Adult Smoking Rate Dropping in US
June 3 2016
According to a recent government report, adults in the US are kicking the smoking habit faster than ever before. The smoking rate among adults fell to 15 percent last year, in the biggest decline in more than 20 years.
The rate fell 2 percentage points from 2014, when about 17 percent of adults in a large national survey said they had recently smoked. The smoking rate has been falling for decades, but it usually drops only 1 point or less in a year. The last time there was a drop nearly as big was from 1992 to 1993, when the smoking rate fell 1.5 percentage points, according to Brian King of the Centers for Disease Control and Prevention.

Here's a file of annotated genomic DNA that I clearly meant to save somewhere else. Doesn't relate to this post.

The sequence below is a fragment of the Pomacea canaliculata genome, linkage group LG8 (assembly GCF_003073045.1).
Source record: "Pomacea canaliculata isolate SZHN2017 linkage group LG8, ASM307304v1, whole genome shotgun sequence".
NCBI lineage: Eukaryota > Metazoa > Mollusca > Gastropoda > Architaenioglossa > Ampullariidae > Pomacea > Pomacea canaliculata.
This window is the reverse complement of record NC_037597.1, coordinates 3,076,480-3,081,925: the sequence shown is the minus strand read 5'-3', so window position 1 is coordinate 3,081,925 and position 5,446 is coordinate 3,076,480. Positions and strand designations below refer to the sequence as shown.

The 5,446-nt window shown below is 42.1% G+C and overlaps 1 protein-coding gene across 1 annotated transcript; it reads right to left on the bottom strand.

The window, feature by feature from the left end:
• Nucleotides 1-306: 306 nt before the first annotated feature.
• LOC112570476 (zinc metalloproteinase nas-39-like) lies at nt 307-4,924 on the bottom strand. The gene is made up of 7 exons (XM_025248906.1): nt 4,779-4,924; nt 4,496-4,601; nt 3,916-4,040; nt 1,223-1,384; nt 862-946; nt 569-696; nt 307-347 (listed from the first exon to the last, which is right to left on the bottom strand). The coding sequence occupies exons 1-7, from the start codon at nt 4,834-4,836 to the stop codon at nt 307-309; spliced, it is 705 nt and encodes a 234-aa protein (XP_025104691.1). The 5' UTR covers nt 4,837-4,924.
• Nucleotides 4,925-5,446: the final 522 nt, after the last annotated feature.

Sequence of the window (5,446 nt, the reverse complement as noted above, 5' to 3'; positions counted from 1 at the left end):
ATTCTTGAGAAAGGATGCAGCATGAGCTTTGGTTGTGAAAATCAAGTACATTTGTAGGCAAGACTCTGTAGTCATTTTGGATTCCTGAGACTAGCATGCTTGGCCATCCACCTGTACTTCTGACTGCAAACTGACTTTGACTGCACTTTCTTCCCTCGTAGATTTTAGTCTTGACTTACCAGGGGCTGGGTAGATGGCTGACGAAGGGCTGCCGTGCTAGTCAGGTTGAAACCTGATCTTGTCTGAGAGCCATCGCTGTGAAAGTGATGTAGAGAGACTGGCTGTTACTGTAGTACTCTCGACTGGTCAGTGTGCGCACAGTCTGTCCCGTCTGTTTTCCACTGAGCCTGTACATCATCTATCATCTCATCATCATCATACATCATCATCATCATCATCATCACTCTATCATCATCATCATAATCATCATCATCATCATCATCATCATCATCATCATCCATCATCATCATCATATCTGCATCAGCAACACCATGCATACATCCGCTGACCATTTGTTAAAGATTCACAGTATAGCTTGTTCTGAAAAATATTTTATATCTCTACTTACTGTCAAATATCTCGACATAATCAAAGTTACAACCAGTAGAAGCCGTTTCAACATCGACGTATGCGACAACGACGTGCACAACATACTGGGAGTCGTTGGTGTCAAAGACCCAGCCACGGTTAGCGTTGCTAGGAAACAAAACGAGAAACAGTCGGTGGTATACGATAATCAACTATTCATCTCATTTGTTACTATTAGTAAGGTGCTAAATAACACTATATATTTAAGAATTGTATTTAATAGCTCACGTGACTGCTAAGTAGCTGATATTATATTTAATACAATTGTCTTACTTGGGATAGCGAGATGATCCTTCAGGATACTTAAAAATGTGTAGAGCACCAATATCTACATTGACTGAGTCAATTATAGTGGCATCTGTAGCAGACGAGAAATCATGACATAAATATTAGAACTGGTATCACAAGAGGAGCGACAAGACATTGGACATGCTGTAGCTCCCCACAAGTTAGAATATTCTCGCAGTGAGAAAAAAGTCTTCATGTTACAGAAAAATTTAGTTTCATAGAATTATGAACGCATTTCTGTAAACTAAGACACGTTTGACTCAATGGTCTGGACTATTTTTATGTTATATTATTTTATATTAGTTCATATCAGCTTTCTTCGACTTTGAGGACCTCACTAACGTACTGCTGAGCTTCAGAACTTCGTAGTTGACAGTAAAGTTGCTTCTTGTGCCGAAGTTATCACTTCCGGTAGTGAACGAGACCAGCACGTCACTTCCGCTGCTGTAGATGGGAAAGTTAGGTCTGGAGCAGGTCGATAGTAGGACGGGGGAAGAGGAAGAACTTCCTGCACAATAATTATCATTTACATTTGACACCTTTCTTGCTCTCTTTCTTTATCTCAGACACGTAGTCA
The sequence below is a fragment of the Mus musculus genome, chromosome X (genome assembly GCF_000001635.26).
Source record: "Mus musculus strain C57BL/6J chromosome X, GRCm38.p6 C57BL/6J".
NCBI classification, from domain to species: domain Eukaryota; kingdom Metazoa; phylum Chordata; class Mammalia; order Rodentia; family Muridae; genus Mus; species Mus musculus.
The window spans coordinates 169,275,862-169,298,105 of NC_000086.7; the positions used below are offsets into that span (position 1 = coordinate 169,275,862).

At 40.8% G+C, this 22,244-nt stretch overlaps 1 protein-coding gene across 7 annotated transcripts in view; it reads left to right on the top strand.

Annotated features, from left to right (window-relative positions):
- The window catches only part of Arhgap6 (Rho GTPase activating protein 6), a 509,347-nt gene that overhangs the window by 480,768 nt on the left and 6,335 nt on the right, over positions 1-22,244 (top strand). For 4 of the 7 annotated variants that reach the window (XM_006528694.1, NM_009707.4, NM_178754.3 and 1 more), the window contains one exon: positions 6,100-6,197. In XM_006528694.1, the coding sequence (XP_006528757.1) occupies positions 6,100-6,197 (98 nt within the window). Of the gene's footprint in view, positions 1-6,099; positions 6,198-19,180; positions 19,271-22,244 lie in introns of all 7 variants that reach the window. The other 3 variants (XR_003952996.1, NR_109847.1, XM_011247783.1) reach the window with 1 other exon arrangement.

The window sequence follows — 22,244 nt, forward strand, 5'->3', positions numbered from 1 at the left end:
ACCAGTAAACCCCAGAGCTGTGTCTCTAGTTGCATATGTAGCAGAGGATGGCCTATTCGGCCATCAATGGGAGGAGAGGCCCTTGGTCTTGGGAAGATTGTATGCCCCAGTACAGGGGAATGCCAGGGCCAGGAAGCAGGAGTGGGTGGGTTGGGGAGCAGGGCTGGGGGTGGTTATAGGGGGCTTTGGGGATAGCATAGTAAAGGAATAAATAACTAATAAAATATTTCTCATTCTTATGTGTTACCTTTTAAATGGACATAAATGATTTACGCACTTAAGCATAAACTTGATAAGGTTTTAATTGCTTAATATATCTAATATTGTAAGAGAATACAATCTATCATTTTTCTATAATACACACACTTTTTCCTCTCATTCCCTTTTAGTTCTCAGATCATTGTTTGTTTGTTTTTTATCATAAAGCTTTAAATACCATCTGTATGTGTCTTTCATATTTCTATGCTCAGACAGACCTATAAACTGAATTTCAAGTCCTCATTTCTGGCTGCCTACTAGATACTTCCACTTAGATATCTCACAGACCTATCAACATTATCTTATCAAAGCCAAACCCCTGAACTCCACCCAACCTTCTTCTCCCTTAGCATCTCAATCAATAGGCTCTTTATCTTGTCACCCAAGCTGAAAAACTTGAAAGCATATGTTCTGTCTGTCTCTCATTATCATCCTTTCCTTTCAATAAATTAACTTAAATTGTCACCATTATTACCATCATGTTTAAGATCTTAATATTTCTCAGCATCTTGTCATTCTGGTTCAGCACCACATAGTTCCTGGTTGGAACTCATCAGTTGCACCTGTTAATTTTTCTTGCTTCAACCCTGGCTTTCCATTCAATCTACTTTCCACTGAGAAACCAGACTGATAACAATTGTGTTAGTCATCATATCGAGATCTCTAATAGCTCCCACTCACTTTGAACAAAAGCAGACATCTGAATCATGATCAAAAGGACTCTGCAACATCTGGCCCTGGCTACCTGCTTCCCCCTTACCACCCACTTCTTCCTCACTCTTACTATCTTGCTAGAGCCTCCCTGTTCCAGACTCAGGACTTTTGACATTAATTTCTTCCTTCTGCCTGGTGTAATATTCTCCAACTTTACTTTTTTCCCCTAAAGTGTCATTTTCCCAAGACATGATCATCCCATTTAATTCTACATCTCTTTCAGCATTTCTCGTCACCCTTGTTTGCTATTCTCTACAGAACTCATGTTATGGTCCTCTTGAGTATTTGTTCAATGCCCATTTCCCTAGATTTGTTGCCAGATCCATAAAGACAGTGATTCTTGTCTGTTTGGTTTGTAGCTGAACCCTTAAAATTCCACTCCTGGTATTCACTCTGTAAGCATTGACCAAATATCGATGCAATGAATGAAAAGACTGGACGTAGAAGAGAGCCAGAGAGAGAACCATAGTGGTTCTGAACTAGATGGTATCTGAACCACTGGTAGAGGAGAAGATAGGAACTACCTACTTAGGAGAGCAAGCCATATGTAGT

Roughly 42 percent of American adults smoked about 50 years ago. Yet, the smoking rate has gradually declined over time due to increased public understanding that smoking causes cancer, heart disease and other lethal health problems. Experts attribute recent declines decline to the mounting impact of anti-smoking advertising campaigns, cigarette taxes and smoking bans.
The increased marketing of electronic cigarettes and their growing popularity has also likely played a role. But it is not yet clear whether this will help further propel the decline in smoking, or contribute to an increase in smoking in years to come.
Some CDC surveys have shown a boom in e-cigarette use among teenagers, and health officials fear many of those kids will get hooked on nicotine and later become smokers. Earlier this month, the Food and Drug Administration announced sweeping new rules that will for the first time apply long-standing rules covering traditional cigarettes to e-cigarettes, hookah tobacco, pipe tobacco and nicotine gels. Minors would be banned from buying the products.
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